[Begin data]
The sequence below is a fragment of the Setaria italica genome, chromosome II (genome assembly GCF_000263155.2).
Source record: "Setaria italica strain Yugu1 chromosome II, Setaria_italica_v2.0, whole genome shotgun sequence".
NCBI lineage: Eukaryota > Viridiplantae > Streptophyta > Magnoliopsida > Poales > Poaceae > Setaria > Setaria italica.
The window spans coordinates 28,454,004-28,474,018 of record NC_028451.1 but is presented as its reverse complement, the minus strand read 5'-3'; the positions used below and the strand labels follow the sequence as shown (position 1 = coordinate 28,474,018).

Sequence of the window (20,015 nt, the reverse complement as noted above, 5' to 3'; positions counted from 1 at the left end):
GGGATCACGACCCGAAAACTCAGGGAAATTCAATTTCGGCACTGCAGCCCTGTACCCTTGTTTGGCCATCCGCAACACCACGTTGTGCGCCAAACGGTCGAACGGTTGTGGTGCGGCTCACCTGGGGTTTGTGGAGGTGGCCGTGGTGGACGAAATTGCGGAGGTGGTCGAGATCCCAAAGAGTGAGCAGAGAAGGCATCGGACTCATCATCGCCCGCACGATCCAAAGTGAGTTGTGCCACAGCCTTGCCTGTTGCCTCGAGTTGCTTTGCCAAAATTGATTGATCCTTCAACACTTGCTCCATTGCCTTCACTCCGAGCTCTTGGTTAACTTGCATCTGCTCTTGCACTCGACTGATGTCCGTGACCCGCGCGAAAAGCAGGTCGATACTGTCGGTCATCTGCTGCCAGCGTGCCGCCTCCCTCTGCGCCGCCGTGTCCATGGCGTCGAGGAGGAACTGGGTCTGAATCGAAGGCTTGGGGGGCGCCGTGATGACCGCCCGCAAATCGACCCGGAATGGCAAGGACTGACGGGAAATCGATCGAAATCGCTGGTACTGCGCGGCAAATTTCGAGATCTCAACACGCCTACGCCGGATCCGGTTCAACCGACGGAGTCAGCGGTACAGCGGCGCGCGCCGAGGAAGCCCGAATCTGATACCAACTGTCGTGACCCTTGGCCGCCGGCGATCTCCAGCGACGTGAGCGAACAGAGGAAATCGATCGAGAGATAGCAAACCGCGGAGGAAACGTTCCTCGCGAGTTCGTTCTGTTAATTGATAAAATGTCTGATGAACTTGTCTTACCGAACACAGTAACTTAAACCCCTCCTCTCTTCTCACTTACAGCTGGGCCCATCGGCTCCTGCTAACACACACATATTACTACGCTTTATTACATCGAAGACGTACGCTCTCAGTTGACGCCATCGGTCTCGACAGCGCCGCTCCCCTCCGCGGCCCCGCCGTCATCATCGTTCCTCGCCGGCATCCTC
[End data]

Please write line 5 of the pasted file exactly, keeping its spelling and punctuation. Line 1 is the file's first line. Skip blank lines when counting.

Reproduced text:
Sequence of the window (20,015 nt, the reverse complement as noted above, 5' to 3'; positions counted from 1 at the left end):